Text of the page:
A Moscow-based luxury Minicab start-up is hoping to expand beyond Russia, targeting London as its next destination in a determined, technology-driven business plan.
Wheely already operates a fleet of Mercedes around Russia's capital, employing over 100 drivers, and running the entire business from a mobile app.
In Russia Taxis cannot be booked from a telephone service, and even customer feedback such as lost property must be reported by email. This keeps down the cost of employing call centre operatives.
"We initially thought we were going to operate SaaS to other car companies, but we then realised we could actually use it just for ourselves," Anton Chirkunov, founder of Wheely, said earlier this week.
With no driver's licence and so "using taxis quite a lot", 23-year-old Chirkunov is basing his business formula on low overheads and reasonable pricing - especially important when it comes to cracking London's Minicab trade.
"When you look at the London market, there is a lot of competition, and Addison Lee is just one of them," said Chirkunov.
"And I am going to compete on price and on service. So right now I am going to be charging around £41-43 to their £79 [for a trip into central London from Heathrow."
Having already carried out a ‘soft launch' around the Olympics, Chirkunov has already succeeded in integrating himself into the London Minicab community, making a particularly useful hire:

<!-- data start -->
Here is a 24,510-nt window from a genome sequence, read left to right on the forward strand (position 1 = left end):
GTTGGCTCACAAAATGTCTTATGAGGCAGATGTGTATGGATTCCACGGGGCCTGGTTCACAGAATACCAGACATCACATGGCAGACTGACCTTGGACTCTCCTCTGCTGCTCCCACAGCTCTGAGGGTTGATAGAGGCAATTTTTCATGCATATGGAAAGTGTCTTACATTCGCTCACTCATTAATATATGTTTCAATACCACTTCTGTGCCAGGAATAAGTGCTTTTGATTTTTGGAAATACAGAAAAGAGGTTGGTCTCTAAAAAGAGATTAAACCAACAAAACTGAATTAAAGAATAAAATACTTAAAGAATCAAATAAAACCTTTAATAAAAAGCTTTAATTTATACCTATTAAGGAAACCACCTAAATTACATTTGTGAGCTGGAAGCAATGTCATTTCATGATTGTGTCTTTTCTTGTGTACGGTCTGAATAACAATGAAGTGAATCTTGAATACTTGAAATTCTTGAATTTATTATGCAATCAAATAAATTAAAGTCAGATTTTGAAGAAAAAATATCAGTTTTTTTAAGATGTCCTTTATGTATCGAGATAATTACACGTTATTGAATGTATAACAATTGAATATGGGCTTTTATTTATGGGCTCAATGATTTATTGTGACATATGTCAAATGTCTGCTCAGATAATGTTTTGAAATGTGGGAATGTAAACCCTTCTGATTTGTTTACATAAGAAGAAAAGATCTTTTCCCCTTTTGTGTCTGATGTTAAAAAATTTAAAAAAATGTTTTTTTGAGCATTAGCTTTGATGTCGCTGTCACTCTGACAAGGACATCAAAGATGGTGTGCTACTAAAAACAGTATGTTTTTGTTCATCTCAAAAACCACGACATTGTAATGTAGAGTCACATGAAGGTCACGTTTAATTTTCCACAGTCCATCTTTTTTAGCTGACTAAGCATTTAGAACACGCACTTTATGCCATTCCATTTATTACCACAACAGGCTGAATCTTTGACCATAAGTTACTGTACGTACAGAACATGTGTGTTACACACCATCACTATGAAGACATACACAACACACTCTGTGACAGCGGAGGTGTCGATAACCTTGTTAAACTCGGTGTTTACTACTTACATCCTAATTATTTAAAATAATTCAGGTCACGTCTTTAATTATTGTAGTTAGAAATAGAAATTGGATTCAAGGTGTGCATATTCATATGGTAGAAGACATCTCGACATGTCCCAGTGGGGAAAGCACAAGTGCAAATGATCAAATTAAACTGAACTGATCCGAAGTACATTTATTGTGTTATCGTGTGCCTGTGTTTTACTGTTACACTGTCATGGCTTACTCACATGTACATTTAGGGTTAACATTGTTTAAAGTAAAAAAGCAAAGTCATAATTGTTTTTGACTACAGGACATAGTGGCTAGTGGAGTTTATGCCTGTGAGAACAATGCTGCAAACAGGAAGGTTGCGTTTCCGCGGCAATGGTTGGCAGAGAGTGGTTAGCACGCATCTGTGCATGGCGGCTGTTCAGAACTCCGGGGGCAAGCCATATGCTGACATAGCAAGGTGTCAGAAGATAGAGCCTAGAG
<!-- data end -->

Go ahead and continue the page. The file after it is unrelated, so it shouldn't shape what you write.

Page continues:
"My general manager in London is from Addison Lee," Chirkunov revealed, before announcing that he intends to double his current 20 London drivers to between 40 and 45 by the service's official launch on 19 June.
Initially, the company will be hiring Toyota Prius drivers, but is hoping to begin operating a fleet of Mercedes E class and S class vehicles after launch. The cars are luxurious indeed, with free, fast Wi-Fi included as well as leather interiors and tinted windows.
When initially tested, their app, on an iPhone 5, did run into trouble on a few occasions, inaccurately gauging our location which meant pickup points got confused, but drivers were helpful and courteous - despite a language barrier - and problems could well have been down to 3G roaming connections.